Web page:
4 Reasons Why You Should Watch 'Wayward Pines'
4 Reasons Why You Should Watch 'Wayward Pines'
Jennifer Lind-Westbrook
Jennifer Lind-Westbrook
Contributing Writer, BuddyTV
In the premiere of FOX's Wayward Pines, the much-anticipated 10-episode small screen adaptation of Blake Crouch's international best-selling series of books, Special Agent Ethan Burke (Matt Dillon) is having a bad, bad day. He wakes up, alone, in the middle of a dark lush forest. He's battered and bruised. Things quickly go from bad to weird, as Burke finds he has arrived in Wayward Pines, Idaho. A picture-perfect hamlet where the people are incredibly attractive but disturbingly strange.

This probably sounds like another show many people remember and love, Twin Peaks. You know you're in for trouble when the town slogan is "When Paradise is Home." If the premiere of this psychological thriller is any indication of what's to come, here's a few reasons why you should run -- not walk -- to your Lazy-Boy.

1. It's Directed by M. Night Shyamalan (The Sixth Sense, Signs)

Yes, once golden boy Shyamalan, has hit a bit of sophomore/junior/senior slump. After a string of big-screen flops, Shymalan may have found the right medium and material to make his big comeback. The director's forte is creepy characters and plot twists and turns that the audience won't see coming. What could be construed as ridiculous plot holes are interwoven with just enough reality to make the viewer question if, under the right circumstances, the unbelievable and extraordinary can indeed occur.


2. It's Familiar but Unpredictable

Yes, it's a bit formulaic in the sense that we've seen shows where the leading character, hero or anti-hero, is put in an unfamiliar situation but what appears to be strictly by chance. Yet, it turns out he or she or them have a purpose, a connection that has brought them to a place that was expecting them all along. Sound familiar? Time isn't a constant. The story isn't linear, the present is intermingled with the past in the form of non-linear flashbacks. Wayward Pines manages to be purposeful and chaotic, so don't bother trying to think a few steps ahead.

The town exists within the confines of the U.S., or so we think, but it's sovereign. It's cutoff, to some degree, from everything and everyone outside its borders. Was it designed that way or evolve from a place seemingly mundane into something more sinister? Is it a government cover up, an alternate dimension or some strange grandiose illusion, or a Utopia beyond Burke's wildest dreams?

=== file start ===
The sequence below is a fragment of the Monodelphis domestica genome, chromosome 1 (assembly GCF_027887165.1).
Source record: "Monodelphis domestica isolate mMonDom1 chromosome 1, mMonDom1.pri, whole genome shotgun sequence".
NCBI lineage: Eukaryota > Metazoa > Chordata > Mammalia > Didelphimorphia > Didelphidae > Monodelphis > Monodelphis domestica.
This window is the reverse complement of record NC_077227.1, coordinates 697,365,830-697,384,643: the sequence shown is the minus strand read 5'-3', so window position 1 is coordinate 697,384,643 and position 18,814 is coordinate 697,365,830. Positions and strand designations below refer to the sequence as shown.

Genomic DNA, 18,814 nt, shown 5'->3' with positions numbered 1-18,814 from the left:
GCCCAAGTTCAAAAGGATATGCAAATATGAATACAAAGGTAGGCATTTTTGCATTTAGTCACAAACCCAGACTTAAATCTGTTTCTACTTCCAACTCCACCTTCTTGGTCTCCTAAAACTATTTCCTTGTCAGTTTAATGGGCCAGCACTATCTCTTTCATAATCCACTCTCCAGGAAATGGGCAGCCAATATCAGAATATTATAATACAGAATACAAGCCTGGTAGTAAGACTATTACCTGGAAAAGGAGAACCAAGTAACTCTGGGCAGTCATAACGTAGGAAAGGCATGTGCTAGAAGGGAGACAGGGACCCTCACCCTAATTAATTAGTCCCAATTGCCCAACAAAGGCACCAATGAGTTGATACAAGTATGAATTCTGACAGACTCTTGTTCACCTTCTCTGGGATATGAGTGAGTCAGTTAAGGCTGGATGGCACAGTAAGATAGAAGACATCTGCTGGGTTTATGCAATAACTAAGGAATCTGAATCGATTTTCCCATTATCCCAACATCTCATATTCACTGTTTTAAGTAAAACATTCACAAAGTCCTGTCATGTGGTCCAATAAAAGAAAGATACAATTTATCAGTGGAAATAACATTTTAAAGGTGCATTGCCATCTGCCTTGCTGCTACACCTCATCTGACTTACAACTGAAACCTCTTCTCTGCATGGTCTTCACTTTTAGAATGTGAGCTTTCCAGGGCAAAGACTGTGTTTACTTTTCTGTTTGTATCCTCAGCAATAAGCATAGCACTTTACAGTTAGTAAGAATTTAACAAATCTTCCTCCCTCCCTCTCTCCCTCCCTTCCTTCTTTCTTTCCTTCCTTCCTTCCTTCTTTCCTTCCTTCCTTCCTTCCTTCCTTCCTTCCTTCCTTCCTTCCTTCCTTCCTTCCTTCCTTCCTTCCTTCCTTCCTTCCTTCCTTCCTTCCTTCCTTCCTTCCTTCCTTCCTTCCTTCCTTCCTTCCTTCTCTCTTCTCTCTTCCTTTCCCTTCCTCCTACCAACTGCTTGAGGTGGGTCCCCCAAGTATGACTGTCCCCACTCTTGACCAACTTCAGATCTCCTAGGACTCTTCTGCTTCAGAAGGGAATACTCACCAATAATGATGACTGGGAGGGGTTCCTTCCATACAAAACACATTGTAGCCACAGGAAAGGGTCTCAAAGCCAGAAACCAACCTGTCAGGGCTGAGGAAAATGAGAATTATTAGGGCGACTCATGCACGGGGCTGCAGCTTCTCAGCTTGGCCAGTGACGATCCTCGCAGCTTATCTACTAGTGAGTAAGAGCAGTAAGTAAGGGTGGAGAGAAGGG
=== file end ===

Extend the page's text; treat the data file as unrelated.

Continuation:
Burke may be a well-intentioned good guy, or deeply troubled. We learn he's suffered past trauma, and his sanity is questionable. He struggles to hold on to what he believes to be true, but is bombarded with doubts, reinforced by both strangers and those he knows and even loves.

Wayward Pines is an amalgam of film noir, psychological thriller and science fiction. It's quintissential Shymalan with a big nod to one of his films in particular, The Village. And while Wayward Pines may draw comparisons to shows like Under the Dome, Twin Peaks and Lost, it is likely to carve out its own niche as the series progresses.

3. It's Complexity is Astounding

Burke is sent to Wayward Pines to find two missing agents, but what they were doing there is a question that remains unanswered. The two arrived together but met very different ends. Burke gets help in the form of cryptic warnings and even a daring rescue which lets viewers know that he's not without allies in this bizarre fishbowl.

Burke has no wallet and no phone and the circumstances under which he arrives make him virtually untraceable. The hospital he's admitted to appears to be empty and manned by a disingenuous nurse named Pam (Melissa Leo), and a "physician," Dr. Jenkins (Toby Jones), who, in addition to being eager to perform brain surgery on the discombobulated Burke without his consent, may also hold all of the answers as to why Burke was sent to Wayward Pines.

There are multiple conspiracies afoot, and Burke's wife, Theresa (Shannyn Sossamon), promises to be tenacious when it comes to figuring out what has happened to her husband, but since friends are now foes, she's likely to set out on her own looking for answers.

4. The Locals are Colorful

Burke has only been in Wayward Pines for one day, but most of the locals promise to make his stay very unpleasant. Terrence Howard (Empire) plays the nefarious sheriff, Juliette Lewis (Cape Fear) a woman whose very existence could be questionable, a pushy hotel clerk, and a tavern owner, who refers to Burke by some code name after pummeling him senseless.

The pilot sets the bar high for the remaining nine episodes, but I'm optimistic viewers will not be disappointed.

The pilot of FOX's Wayward Pines is available to watch free, ahead of the premiere, until April 30 on FOX ON DEMAND via participating pay-TV providers, including AT&T U-verse, Bright House Networks, Cablevision, Charter, Cox, DIRECTV, Mediacom, Suddenlink, Time Warner Cable, Verizon FiOS and XFININTY. Check with your local cable provider. Or you can stream on FOX and Hulu



Wayward Pines Premieres Thursday, May 14 at 9pm on FOX.

(Image and video courtesy of FOX)